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Thanks to his work in the Rivonia trial in 1963, Nelson Mandela got rid of the death penalty.
South Africa's President Cyril Ramaphosa Thursday bid gave the last farewell to anti-apartheid activist George Bizos, who became a symbol of the fight against the racist regime that the white minority imposed between 1948 and 1994.
"A great tree has fallen. A tree that gave shade to the patriots who founded our great nation and sheltered the poor, the marginalized, and the vulnerable," Ramaphosa said of Bizos, who died eight days ago at age 92.
After a special official funeral, his mortal remains were interred in the Westpark Cemetery in Johannesburg, the country's capital.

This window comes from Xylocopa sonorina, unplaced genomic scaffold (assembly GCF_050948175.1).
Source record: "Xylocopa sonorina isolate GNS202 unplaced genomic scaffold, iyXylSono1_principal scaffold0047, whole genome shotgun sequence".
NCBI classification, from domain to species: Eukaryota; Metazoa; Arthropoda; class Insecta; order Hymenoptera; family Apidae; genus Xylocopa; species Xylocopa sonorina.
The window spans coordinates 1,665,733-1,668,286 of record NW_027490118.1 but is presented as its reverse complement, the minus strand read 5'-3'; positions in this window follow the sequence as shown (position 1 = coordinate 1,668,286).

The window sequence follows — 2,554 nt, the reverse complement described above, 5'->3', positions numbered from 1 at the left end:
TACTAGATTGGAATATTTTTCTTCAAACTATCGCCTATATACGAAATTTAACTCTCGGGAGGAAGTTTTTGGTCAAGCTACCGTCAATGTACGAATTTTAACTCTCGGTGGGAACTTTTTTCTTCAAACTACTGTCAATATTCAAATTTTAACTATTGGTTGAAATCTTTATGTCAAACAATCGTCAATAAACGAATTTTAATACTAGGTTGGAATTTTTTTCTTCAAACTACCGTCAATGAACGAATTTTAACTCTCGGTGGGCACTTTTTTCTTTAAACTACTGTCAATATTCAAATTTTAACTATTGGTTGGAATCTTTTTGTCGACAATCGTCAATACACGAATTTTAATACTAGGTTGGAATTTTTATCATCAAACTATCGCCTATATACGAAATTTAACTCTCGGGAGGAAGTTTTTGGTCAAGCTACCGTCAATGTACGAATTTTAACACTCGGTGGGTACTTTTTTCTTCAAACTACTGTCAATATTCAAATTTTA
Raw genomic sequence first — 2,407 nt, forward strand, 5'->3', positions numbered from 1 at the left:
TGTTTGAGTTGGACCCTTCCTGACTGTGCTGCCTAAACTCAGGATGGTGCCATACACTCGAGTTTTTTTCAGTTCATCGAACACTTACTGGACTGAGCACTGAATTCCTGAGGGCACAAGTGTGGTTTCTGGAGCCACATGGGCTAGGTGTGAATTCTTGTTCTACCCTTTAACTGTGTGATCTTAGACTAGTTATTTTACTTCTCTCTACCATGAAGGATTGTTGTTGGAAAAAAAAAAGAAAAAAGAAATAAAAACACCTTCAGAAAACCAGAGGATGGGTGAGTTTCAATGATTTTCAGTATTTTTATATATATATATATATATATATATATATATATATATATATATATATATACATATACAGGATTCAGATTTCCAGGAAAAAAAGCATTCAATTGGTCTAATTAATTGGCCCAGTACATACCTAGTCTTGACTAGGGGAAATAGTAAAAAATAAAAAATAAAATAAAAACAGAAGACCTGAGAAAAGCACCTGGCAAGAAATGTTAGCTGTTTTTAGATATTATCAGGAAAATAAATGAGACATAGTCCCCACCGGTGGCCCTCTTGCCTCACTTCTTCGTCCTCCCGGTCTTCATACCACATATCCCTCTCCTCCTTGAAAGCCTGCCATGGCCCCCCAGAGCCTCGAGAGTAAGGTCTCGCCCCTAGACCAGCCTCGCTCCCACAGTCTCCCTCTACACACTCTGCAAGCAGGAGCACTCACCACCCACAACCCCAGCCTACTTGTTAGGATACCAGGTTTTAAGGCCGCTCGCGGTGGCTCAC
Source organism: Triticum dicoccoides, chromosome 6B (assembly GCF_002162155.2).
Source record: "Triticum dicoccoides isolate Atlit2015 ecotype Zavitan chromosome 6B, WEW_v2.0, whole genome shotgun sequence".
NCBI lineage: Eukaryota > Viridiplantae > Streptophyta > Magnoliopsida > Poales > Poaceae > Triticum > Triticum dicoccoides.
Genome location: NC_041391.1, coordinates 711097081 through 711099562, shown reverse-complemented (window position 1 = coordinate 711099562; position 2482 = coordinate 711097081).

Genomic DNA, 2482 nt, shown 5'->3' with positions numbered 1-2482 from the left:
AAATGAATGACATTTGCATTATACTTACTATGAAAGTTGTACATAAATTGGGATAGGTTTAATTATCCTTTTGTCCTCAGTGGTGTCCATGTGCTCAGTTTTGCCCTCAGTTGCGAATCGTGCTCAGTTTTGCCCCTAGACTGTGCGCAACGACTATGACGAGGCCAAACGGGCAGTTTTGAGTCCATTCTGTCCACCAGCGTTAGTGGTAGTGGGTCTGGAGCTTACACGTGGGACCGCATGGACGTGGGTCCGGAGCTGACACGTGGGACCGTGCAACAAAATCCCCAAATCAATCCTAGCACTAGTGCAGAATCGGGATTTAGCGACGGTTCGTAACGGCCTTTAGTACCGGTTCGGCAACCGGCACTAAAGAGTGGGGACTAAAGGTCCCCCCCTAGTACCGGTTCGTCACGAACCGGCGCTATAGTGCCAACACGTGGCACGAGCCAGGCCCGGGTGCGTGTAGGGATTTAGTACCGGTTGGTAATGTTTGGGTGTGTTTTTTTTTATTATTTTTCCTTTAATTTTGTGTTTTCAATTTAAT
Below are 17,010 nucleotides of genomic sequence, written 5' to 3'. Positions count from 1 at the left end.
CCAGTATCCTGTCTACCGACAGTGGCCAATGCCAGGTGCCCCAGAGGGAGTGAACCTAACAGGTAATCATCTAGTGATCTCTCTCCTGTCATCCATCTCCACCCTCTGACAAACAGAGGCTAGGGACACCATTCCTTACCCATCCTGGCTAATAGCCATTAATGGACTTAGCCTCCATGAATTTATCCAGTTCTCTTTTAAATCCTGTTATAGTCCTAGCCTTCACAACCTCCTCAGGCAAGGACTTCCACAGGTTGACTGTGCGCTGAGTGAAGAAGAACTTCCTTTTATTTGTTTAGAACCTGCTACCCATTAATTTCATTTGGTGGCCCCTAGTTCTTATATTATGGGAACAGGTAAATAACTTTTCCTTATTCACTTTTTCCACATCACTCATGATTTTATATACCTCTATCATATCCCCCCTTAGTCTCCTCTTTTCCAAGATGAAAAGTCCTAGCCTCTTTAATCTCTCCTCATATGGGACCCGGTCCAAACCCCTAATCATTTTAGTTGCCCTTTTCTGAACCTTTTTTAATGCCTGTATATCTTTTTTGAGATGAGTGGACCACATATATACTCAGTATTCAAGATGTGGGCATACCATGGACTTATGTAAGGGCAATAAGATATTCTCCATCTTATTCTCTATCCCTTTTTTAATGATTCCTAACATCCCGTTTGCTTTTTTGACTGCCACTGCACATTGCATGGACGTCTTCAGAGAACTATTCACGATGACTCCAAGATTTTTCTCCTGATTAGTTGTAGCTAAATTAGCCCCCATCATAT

Born in Greece in 1927, George Bizos came to South Africa at age 13 as a refugee from World War II. Internationally, he became famous for defending anti-apartheid leaders like Walter Sisulu and Chris Hani.
Thanks to his work in the Rivonia trial in 1963, Nelson Mandela got rid of the death penalty, although he was punished for life imprisonment.
"I don't think words are enough to express our debt to men and women like George Bizos," Mandela said.
With the arrival of democracy in South Africa in 1994, Bizos took part in the development of the new constitution and other laws. He was also a member of the Truth and Reconciliation Commission whose mission was to study the crimes of apartheid.